The Safety Brief logo
The Safety Brief In our podcasts we give short but valuable overviews
and insights into how contractors and safety managers
can be even more effective in protecting their workers.
In our podcasts we give short but valuable overviews and insights into how contractors and safety managers can be even more effective in protecting their workers.

Cement Burns And Irritation

Cement burns and irritations are the #1 occupational skin disease in the U.S. Why is wet cement such a widespread danger? How do workers avoid it? Listen!

Cement is in concrete, mortar, tile grout and other common construction materials. And it’s rich in chemicals which are damaging to skin. In this podcast, Dan Clark points out that the pH of wet cement is so heavily alkaline, it’s caustic. It’s also hygroscopic, drawing moisture from the skin.

Dan describes the four main skin problems caused by cement, including burns and dermatitis.

Dan also gives common sense—and not-so-common sense—tips on how workers can avoid the dangers of cement burns and irritations.


intro music and effects


This man needs to borrow some gloves. FEMA/Sharon Karr

Dan Clark: Cement can not only irritate your hands, it can burn them. Protect your hands. You need them to pick up your paycheck.

Hi there, I’m Dan Clark of The Safety Brief. This is where we talk about health and safety hazards in today’s demanding industrial and construction worksites.

And, at those worksites, cement is everywhere. It’s a common ingredient in concrete, stucco, tile grout, mortar, plaster, you name it. With it all around, it’s pretty easy to just take for granted. But cement can be dangerous to the skin.



1. Cement Burns – These can look just as nasty as any burn from a heat source, and can be just as intense—second or third degree. They’re caused by longer exposure to wet cement.

2. Allergic Contact Dermatitis – Caused by an immune response after the body becomes sensitized to chemicals in the cement. Symptoms include pain, swelling, redness, and itching.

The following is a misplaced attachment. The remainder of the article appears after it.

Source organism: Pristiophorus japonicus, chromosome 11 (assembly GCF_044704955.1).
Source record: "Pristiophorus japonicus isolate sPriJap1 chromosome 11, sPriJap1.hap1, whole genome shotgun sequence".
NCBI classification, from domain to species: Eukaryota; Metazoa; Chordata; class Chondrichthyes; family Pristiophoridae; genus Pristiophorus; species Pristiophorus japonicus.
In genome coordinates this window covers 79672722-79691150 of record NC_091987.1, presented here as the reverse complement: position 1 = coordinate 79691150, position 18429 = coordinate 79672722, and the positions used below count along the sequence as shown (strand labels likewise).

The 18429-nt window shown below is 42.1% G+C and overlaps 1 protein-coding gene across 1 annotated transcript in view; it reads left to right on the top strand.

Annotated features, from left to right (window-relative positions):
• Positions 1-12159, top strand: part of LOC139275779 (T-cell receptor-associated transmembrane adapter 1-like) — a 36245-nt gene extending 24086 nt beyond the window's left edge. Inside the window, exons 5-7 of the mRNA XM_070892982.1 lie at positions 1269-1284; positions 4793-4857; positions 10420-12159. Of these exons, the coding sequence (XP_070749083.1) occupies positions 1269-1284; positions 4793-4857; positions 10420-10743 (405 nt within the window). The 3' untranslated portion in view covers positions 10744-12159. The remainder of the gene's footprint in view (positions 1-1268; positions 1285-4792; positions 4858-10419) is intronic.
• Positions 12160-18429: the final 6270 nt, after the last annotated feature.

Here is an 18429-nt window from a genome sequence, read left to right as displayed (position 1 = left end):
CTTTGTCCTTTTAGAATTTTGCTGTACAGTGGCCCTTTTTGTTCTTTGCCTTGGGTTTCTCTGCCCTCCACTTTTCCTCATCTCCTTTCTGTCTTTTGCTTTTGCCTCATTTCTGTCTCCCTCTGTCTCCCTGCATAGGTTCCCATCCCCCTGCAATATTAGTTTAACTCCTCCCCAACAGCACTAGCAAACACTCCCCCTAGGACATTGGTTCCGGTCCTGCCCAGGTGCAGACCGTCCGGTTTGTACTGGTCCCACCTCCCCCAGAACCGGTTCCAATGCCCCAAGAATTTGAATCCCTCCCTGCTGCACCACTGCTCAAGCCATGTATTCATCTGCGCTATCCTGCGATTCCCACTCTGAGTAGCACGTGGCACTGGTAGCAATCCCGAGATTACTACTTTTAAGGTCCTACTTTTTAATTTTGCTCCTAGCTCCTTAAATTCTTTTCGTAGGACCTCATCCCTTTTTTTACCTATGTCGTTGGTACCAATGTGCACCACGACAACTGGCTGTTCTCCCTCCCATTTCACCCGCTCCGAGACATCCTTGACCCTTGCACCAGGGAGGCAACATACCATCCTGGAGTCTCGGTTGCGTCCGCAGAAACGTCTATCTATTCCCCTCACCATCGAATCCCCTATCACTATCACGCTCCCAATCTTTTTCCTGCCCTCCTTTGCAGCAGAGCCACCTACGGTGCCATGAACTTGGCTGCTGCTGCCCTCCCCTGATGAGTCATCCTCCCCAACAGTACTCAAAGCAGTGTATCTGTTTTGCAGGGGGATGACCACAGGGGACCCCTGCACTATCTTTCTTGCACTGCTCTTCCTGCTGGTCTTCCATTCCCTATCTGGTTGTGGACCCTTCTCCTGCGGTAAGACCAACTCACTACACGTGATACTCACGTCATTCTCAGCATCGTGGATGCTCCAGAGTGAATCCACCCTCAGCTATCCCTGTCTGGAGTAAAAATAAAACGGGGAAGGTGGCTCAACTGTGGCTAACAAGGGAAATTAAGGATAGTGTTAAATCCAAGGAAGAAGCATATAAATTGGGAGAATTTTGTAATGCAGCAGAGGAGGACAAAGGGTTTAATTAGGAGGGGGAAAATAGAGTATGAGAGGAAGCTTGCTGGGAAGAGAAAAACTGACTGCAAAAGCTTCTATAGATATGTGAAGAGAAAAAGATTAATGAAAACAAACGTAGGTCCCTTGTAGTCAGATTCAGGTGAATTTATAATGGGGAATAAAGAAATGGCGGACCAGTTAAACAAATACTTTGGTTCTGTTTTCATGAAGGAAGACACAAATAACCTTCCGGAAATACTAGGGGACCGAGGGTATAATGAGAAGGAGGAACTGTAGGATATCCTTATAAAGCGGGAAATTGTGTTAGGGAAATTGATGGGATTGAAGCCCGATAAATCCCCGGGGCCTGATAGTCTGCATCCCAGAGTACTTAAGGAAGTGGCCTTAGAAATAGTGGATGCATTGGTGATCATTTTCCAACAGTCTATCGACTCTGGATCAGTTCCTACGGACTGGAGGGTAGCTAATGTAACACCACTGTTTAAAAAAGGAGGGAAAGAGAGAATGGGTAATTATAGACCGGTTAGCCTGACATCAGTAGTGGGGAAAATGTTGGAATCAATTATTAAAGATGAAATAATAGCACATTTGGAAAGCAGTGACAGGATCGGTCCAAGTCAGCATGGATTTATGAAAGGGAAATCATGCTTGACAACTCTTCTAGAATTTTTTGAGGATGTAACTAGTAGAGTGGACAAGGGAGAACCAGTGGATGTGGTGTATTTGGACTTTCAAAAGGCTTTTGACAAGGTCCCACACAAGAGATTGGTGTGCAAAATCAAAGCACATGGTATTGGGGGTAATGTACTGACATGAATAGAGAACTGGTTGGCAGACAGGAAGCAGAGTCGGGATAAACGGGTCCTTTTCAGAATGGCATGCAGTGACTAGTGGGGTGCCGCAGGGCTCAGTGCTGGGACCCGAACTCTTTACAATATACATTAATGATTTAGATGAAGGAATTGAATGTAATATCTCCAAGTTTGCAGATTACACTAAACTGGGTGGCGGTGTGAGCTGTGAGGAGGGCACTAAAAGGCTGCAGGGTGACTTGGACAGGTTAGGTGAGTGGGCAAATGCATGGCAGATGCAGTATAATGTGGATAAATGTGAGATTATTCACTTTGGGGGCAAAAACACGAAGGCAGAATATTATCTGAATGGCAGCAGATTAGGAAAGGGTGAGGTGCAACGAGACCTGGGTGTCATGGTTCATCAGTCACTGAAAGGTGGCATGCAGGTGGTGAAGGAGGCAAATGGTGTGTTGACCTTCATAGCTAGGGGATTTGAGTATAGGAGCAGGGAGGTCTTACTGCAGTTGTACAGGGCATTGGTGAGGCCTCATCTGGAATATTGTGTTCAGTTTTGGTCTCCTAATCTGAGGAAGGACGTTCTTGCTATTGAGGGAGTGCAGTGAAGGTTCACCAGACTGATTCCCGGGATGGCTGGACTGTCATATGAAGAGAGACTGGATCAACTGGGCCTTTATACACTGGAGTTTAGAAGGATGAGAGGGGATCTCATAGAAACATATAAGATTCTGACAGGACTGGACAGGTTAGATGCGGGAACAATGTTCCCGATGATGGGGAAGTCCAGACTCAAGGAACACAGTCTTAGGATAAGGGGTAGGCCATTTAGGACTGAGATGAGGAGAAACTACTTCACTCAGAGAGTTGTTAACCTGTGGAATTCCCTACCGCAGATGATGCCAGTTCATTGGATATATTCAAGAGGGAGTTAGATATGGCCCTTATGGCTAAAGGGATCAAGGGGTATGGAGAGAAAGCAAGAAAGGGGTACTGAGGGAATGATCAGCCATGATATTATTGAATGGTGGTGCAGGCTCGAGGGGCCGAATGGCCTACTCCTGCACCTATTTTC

3. Irritant Contact Dermatitis – Not as serious as #2, but still a pain. Symptoms are similar—swelling, redness, itching, blisters.

4. Dry Skin – The least of the four irritants.

Why does cement cause all of these problems? On the pH scale of 1 to 14, wet cement is extremely alkaline at 12 or 13 pH. Our skin is slightly acidic in the other direction at 4.5 pH. That’s a HUGE spread. Because the scale is logarithmic, each number increase changes the pH 10-fold. So wet cement has a pH of… 1 billion times higher than skin. I’m not exaggerating. That difference in pH causes skin irritation, big time.


No sleeves – arms are exposed to cement irritation or burns.


* Wear gloves and rubber boots.

* Tuck the sleeves into the gloves, and pants into the boots, and then tape around the edges.

* Clean the PPE daily.


* Wash your hands before slapping on the gloves.

* Wash them again if you need to take off the gloves and put them back on for any reason.

* Use soaps that are pH neutral, or just a bit acidic. Many soaps are slightly alkaline, which can actually further irritate the skin.

* If cement gets on your skin, wash it with soap and water.


1. Don’t wear jewelry. It can trap bits of cement against the skin.

2. Change your clothes if cement gets on them. It can quickly soak through to the skin.

3. When taking off the PPE, don’t touch the outside of it.

4. Change clothes at work and carry the dirty clothes home in a bag so you don’t contaminate your truck or car. Wash them separately.

5. Only use moisturizers on clean skin. Lotion on dirty skin only seals in the grit.

That’s all for this episode on Cement Burns And Irritation. Come back for more ways to stay safety compliant in today’s ever-changing landscape of safety requirements. I’m Dan Clark of The Safety Brief, a service of Creative Safety Supply.


Printable tips from OHSA: click here

Man in orange boots © ℗ 2014 Photodune © ℗ 2011 Antonio Gravante
Man in white shirt © ℗ 2014 Photodune © ℗ 2009 Phovoir

sounds provided by and